The classic dish is enjoying a revival, thanks to these chic chippies. Did your local chippy make the cut? Let us know your favourite in the comments below.
Cromars has spent years cultivating a sophisticated edge to this slap-up meal. Proudly Scottish, the majority of their food is locally sourced: fish from Peterhead, langoustines from St Monans and even the potatoes for the chips are from East Lothian. The friendly team are led by head chef Colin Cromar, who has more than 30 years’ experience in the fish-and-chip industry.
“Colin has a warm and welcoming smile for everyone,” says co-owner William Frame. Colin is the man who ensures each fillet—whether battered, breaded or grilled—is up to their scrupulous standard.
“Our most popular dish is by far and away the fried haddock and chips,” continues William. “It’s much loved by the Scots.” If you have room, you can even indulge in a pudding (or two) in their sit-down restaurant.
This smart spot scooped top prize at last year’s National Fish and Chip Awards. The food, of course, is pivotal to their success. The team here select the largest cod available for the biggest flakes and meatiest texture. They’re also scrupulous about the quality of their batter, which contains no MSG, no bulking agents and no salt.
“There’s no greater pleasure in life than indulging in a portion of fish and chips,” says co-founder James Ritchie. “Winston Churchill himself referred to fish and chips as good companions during the Second World War and they weren’t rationed to keep up morale.”
Happily, there are lots of ways to enjoy the Simpson’s offering: customers can order from the convenient takeaway app Deliveroo, book Simpson’s as caterers for an event, or pop into the sleek restaurant and shop on Priors Road.
This is the oldest fish-and-chip shop on our list—and the one with the most dramatic history, too. Originally established in 1966, the restaurant was one of ten buzzing branches set up by the late Photios Papas.
However, in the early morning hours of June 10, 2010, a catastrophic fire started at the premises in Ditton, destroying the much-loved eatery. Photios’s sons, Michael and Theo, spent years rebuilding the branch—and it’s now back on fighting (and frying) form.
Their delicious fare has enticed the crowds once more, but it’s their award-winning approach that keeps them coming back. “It’s a careful combination of sourcing the right products, attention to detail and of course having a cracking team,” explains manager Gavin Lewis. “That and a pinch of passion."
The business may have a light-hearted pun of a name, but the team here take fish very seriously indeed. Their extensive menu boasts line-caught cod, haddock, monkfish, hake, mackerel, salmon, sea trout...amongst many others, which change daily according to market variation. Choice being the name of the game, they also provide options for coatings, with diners able to enjoy their fish either deep fried in traditional beef dripping or baked with fragrant garlic, lemon and herbs.
Says marketing director Helen Molnar, “Customers can enjoy anything from lobster and Champagne to battered fish and chips and a mug of tea.” What’s more, there’s an excellent wet-fish counter on site. Visitors can select their favourite and have it pre-prepared to their exact specifications for easy at-home cooking.
The heart-warming story behind this shop is one of a couple’s dedication to each other—and their craft. Nigel and Linda Hodgson met when they worked together at Linda’s parents’ shop in Lancaster. When her parents decided to retire, both Linda and Nigel were determined to keep the tradition going, raising enough money to buy another shop a few streets away.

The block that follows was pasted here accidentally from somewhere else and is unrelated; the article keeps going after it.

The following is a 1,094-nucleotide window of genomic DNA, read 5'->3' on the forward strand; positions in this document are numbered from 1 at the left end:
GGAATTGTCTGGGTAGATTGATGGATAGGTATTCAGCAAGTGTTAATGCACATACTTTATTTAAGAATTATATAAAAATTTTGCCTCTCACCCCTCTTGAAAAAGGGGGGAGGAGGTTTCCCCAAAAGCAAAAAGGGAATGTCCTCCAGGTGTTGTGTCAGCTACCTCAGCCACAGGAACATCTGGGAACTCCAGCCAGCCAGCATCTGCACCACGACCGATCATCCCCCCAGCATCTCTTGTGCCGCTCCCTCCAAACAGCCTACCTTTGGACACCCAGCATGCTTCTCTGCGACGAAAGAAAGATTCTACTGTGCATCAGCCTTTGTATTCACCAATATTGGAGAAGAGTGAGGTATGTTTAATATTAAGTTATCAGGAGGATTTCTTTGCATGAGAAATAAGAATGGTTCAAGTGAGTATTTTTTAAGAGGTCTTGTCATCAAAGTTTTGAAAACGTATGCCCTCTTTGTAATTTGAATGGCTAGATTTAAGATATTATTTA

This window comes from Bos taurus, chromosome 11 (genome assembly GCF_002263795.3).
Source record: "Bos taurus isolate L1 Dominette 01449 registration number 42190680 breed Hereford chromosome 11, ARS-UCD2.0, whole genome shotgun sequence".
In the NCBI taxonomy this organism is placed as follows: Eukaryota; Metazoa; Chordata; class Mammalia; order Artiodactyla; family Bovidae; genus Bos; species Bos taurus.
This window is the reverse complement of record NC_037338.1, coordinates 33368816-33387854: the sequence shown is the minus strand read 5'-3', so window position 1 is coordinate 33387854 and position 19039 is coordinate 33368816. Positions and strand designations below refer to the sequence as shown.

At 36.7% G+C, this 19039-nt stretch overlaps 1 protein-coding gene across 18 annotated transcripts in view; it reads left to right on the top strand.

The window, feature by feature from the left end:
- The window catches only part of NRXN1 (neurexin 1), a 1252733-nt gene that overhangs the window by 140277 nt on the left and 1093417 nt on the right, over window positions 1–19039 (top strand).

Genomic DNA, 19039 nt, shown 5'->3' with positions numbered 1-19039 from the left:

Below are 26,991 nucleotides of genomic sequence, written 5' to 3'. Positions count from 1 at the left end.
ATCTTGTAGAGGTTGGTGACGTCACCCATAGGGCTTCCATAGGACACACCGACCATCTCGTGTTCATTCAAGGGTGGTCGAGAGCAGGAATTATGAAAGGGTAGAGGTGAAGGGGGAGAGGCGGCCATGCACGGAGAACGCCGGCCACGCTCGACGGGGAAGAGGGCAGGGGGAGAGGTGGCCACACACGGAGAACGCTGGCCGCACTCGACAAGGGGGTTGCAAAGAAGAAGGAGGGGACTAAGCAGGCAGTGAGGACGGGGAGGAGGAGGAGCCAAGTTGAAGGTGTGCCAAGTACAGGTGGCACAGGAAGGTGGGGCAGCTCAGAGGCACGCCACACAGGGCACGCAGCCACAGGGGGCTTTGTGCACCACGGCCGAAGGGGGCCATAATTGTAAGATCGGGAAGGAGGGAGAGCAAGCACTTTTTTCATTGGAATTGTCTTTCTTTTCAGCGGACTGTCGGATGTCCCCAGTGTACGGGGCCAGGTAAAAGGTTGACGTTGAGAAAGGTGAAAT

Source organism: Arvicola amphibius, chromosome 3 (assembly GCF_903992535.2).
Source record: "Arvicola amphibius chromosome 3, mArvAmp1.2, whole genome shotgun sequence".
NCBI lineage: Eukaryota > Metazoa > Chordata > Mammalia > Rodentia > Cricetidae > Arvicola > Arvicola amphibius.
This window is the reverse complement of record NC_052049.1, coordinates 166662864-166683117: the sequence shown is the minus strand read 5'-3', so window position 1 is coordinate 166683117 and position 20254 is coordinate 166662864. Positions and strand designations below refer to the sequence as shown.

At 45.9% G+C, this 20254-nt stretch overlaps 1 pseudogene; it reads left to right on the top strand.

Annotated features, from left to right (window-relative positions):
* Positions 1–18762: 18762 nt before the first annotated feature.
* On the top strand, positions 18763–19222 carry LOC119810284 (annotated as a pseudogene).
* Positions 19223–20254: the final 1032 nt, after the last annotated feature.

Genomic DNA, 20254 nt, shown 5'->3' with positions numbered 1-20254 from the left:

“There was a huge risk element,” says Nigel. “We had to sell our house to live above the chippy. With two children, it was very tight.” Investing in the best frying technology, the couple soon transformed the formerly run-down terrace shop into a warm and bustling food hub.
A special draw of the place is the fact that their well-honed methods have rendered the classic dish almost healthy—one portion of good old fish and chips here contains a mere 5.5 per cent saturated fat!
This Selby institution could perhaps win an award for the most conscientious chippy in the country. They’re one of only a handful of shops to have received the MSC certification, which means that they can trace every fish they sell to the exact time, location and date on which it was caught.
This “chain of custody”, as it’s known, means that they can ensure every single fish they sell is from a trusted and sustainable source. As well as exceptional care for their fish, they also show exceptional consideration for their customers.
“Several years ago we recognised that many customers who suffer from Coeliac disease were unable to enjoy fish and chips,” say owners Mark and Denise Corbally. “That was simply unacceptable to us.” For this reason, every Tuesday the staff thoroughly clean all utensils, refill the fryers and create special batter in order to be able to offer gluten- free fish and chips.
Established in 1989, this holds the title of Dungannon’s longest-serving takeaway. The secret to their longevity is their precise approach to frying: the batter on the fish is light yet crispy, while their chips offer that much-coveted “snap” in the middle. Surprisingly, it’s also a good spot for those who don’t like fish.
There are several other fresh and hearty dishes available, including burgers, southern-fried chicken and ciabattas—plus fun box meals for kids. It’s popular with the locals so expect queues at the weekends. Even standing in line can be a pleasure, however, as the takeaway prides itself on serving up a “large helping of community spirit” with its meals (and Dungannon folk tend to be very friendly). If you simply can’t bear the wait, it’s possible to call ahead with your order
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